At the moment it would appear that the workers compensation legislation is deficient. It is deficient because of the under­standing of the difficulty that the fireman has in having to prove the actual incident that they may have been at to have caused the ingestion or absorption of that carcinogen, which of course is patently ridiculous. We understand that there are qualifying periods. We understand that a fireman would have to go through rigorous assessment et cetera. However, to give recognition to this—and the wider community would no doubt expect it—we need to simplify the process such that a person, be they career or volunteer firefighter, is able to show, firstly, that they are a firefighter; secondly, that they have been at incidents of the type that are likely to cause the absorption or ingestion of carcinogens; and, thirdly, that they now have one of those cancers. That should be all that is necessary for them to be able to proceed forward and be entitled to a claim under workers compensation as easily and as quickly as possible so that they do not have over their heads and those of their family the fear that they might not get that.

Where the coalition are at variance from the majority report is that we do not believe that presumptive legislation is necessary to give effect to what is a fair and reasonable request from firefighters. We say that existing workers compensation legislation should be able to be amended and that a mechanism should be found so that, under existing legislation, we can give effect to what are the most reasonable claims of the firefighters. That is the position taken in the comments by the coalition in this report, which I am very, very pleased to lend my name to. Why do we believe that we do not need presumptive legislation? Because workers compensation legislation in its present form should be adequate. I give you as an example the legislation associated with the regrettable and horrific diseases related to asbestos exposure. We now know in this country that it is only necessary for a person to be able to demonstrate that they are employed or were employed in the asbestos industry, secondly that their workplace did expose them to asbestos and thirdly that they now have one of those diseases—asbestosis, mesothelioma or whatever—hopefully in its earlier stages. Having proved those three legs of the trifecta, they are then entitled to their workers compensation. I believe that is the model and the direction in which we should be moving in this instance.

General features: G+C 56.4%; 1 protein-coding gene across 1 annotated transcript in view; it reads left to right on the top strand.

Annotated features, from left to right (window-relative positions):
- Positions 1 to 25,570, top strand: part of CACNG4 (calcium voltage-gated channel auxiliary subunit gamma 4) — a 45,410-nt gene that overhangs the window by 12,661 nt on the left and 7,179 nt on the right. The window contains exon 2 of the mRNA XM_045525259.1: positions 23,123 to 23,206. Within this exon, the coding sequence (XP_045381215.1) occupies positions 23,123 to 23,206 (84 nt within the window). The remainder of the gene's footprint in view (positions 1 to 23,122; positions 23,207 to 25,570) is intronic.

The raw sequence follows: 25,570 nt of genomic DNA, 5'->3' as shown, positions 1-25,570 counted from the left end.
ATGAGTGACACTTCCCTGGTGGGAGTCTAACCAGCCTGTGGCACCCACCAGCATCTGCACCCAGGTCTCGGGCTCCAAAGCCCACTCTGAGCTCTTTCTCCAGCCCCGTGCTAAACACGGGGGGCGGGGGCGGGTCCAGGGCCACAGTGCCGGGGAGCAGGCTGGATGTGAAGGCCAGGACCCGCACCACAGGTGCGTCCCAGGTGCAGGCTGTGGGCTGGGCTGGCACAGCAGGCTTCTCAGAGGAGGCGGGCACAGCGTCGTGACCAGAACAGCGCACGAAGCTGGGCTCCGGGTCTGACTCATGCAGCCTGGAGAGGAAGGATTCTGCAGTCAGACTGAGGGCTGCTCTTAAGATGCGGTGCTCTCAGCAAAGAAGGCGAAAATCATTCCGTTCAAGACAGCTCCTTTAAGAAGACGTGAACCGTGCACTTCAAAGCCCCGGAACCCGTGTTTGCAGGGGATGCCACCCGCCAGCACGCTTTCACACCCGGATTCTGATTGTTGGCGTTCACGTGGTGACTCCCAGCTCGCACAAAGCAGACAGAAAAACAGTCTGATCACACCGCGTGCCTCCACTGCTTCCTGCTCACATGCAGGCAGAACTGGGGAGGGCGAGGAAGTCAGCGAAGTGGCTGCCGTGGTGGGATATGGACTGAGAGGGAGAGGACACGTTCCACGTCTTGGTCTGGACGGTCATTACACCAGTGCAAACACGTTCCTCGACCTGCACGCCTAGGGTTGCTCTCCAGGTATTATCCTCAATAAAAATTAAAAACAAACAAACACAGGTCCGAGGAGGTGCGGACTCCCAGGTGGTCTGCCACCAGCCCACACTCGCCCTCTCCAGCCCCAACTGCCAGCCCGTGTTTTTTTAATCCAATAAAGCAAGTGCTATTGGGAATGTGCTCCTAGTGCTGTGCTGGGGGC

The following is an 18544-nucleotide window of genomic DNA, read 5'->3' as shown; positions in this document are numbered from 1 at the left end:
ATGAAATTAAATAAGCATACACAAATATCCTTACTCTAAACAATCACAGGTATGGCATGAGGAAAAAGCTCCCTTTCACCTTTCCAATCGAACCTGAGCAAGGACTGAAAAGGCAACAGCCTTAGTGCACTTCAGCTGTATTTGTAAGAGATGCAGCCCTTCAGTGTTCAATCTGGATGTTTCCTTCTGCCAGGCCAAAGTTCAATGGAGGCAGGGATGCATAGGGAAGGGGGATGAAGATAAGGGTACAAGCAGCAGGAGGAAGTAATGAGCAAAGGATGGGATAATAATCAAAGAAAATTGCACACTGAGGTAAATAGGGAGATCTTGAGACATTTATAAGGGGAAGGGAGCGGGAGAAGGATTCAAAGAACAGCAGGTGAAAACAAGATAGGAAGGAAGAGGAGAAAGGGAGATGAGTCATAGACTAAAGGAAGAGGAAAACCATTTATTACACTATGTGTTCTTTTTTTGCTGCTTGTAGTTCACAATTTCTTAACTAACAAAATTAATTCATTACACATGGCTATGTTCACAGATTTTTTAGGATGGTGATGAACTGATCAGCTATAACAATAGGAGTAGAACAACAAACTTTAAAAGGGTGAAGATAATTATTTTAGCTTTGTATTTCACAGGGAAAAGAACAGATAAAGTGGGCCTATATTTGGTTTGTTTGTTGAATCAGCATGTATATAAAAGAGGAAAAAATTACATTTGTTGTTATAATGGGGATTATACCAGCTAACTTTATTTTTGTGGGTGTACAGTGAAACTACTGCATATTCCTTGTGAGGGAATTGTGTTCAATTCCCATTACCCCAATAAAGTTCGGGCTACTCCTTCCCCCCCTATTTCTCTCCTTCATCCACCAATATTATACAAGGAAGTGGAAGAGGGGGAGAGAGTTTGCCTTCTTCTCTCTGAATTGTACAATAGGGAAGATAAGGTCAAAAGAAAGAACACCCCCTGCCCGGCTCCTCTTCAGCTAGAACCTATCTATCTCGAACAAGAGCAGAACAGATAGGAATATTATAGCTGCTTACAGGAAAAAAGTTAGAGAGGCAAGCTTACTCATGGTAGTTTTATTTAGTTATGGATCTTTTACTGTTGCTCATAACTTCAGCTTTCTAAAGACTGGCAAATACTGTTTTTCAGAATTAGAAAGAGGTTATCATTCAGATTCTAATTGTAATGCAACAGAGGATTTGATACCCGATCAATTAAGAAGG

Whilst the legislation before the committee related only to Commonwealth employees, as Senator Marshall quite rightly said, if state or other jurisdictional legislation is deficient then we would hope that the successful model would find its way into those other jurisdictions. I remind the chamber that, whilst the majority of firefighters in this country, be they career or volunteers, report to, respond to or are paid by state authorities, there are also local governments that, for example, run regional airports around Australia and their firefighters would be employed by local government. We also know that the private sector—the offshore oil and gas industry, mining industry and others—employ or have as volunteers firefighters who may be exposed to the same conditions.

I will conclude my comments relating to volunteers. Whilst it is true that their qualifying period and their time of exposure to the carcinogens in question would be more limited, I am very pleased to support the fact that we are including and not excluding volunteers in this. As I say, the coalition supports the general thrust of the outcome of this inquiry and congratulates and thanks those who participated but urges that we do not need presumptive legislation to give it effect.